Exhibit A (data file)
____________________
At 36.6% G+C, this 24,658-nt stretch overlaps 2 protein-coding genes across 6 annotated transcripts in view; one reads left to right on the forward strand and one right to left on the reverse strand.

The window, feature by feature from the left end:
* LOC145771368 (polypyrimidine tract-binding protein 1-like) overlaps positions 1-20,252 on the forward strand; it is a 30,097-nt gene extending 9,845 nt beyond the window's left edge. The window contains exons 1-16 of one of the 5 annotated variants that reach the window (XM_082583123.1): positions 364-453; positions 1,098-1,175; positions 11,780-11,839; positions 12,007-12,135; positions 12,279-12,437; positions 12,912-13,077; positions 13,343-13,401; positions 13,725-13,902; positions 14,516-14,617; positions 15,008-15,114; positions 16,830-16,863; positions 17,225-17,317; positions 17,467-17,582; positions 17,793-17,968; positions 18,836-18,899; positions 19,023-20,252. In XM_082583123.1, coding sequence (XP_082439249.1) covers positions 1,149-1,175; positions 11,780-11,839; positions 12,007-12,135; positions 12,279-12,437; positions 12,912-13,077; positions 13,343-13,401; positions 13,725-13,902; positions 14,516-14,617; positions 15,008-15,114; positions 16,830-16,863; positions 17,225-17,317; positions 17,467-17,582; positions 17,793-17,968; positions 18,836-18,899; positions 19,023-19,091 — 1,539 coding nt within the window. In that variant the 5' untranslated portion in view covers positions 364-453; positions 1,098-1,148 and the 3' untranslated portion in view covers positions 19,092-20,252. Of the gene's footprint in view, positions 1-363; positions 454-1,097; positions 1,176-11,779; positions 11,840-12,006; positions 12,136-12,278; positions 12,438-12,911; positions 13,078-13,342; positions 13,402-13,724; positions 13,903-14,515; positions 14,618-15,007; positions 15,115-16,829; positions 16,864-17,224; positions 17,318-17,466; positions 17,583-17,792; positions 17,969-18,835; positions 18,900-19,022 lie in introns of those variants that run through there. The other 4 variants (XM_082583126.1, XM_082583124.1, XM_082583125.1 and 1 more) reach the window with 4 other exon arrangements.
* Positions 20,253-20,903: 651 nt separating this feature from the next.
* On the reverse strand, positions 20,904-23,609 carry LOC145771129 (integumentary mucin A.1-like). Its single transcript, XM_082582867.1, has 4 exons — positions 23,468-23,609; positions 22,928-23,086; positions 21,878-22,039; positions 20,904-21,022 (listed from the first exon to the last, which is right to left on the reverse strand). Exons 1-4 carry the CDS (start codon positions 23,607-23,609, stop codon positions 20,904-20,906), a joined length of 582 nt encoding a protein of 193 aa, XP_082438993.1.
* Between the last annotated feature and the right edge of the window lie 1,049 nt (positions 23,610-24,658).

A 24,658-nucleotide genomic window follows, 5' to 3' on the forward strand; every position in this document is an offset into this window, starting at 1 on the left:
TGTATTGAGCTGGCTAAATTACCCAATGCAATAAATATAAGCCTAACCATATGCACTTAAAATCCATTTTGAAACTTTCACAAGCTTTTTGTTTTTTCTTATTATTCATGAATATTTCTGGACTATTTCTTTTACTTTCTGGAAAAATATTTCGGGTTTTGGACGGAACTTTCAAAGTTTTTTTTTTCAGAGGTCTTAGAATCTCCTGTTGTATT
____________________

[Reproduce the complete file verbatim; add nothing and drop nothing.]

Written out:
At 36.6% G+C, this 24,658-nt stretch overlaps 2 protein-coding genes across 6 annotated transcripts in view; one reads left to right on the forward strand and one right to left on the reverse strand.

The window, feature by feature from the left end:
* LOC145771368 (polypyrimidine tract-binding protein 1-like) overlaps positions 1-20,252 on the forward strand; it is a 30,097-nt gene extending 9,845 nt beyond the window's left edge. The window contains exons 1-16 of one of the 5 annotated variants that reach the window (XM_082583123.1): positions 364-453; positions 1,098-1,175; positions 11,780-11,839; positions 12,007-12,135; positions 12,279-12,437; positions 12,912-13,077; positions 13,343-13,401; positions 13,725-13,902; positions 14,516-14,617; positions 15,008-15,114; positions 16,830-16,863; positions 17,225-17,317; positions 17,467-17,582; positions 17,793-17,968; positions 18,836-18,899; positions 19,023-20,252. In XM_082583123.1, coding sequence (XP_082439249.1) covers positions 1,149-1,175; positions 11,780-11,839; positions 12,007-12,135; positions 12,279-12,437; positions 12,912-13,077; positions 13,343-13,401; positions 13,725-13,902; positions 14,516-14,617; positions 15,008-15,114; positions 16,830-16,863; positions 17,225-17,317; positions 17,467-17,582; positions 17,793-17,968; positions 18,836-18,899; positions 19,023-19,091 — 1,539 coding nt within the window. In that variant the 5' untranslated portion in view covers positions 364-453; positions 1,098-1,148 and the 3' untranslated portion in view covers positions 19,092-20,252. Of the gene's footprint in view, positions 1-363; positions 454-1,097; positions 1,176-11,779; positions 11,840-12,006; positions 12,136-12,278; positions 12,438-12,911; positions 13,078-13,342; positions 13,402-13,724; positions 13,903-14,515; positions 14,618-15,007; positions 15,115-16,829; positions 16,864-17,224; positions 17,318-17,466; positions 17,583-17,792; positions 17,969-18,835; positions 18,900-19,022 lie in introns of those variants that run through there. The other 4 variants (XM_082583126.1, XM_082583124.1, XM_082583125.1 and 1 more) reach the window with 4 other exon arrangements.
* Positions 20,253-20,903: 651 nt separating this feature from the next.
* On the reverse strand, positions 20,904-23,609 carry LOC145771129 (integumentary mucin A.1-like). Its single transcript, XM_082582867.1, has 4 exons — positions 23,468-23,609; positions 22,928-23,086; positions 21,878-22,039; positions 20,904-21,022 (listed from the first exon to the last, which is right to left on the reverse strand). Exons 1-4 carry the CDS (start codon positions 23,607-23,609, stop codon positions 20,904-20,906), a joined length of 582 nt encoding a protein of 193 aa, XP_082438993.1.
* Between the last annotated feature and the right edge of the window lie 1,049 nt (positions 23,610-24,658).

A 24,658-nucleotide genomic window follows, 5' to 3' on the forward strand; every position in this document is an offset into this window, starting at 1 on the left:
TGTATTGAGCTGGCTAAATTACCCAATGCAATAAATATAAGCCTAACCATATGCACTTAAAATCCATTTTGAAACTTTCACAAGCTTTTTGTTTTTTCTTATTATTCATGAATATTTCTGGACTATTTCTTTTACTTTCTGGAAAAATATTTCGGGTTTTGGACGGAACTTTCAAAGTTTTTTTTTTCAGAGGTCTTAGAATCTCCTGTTGTATT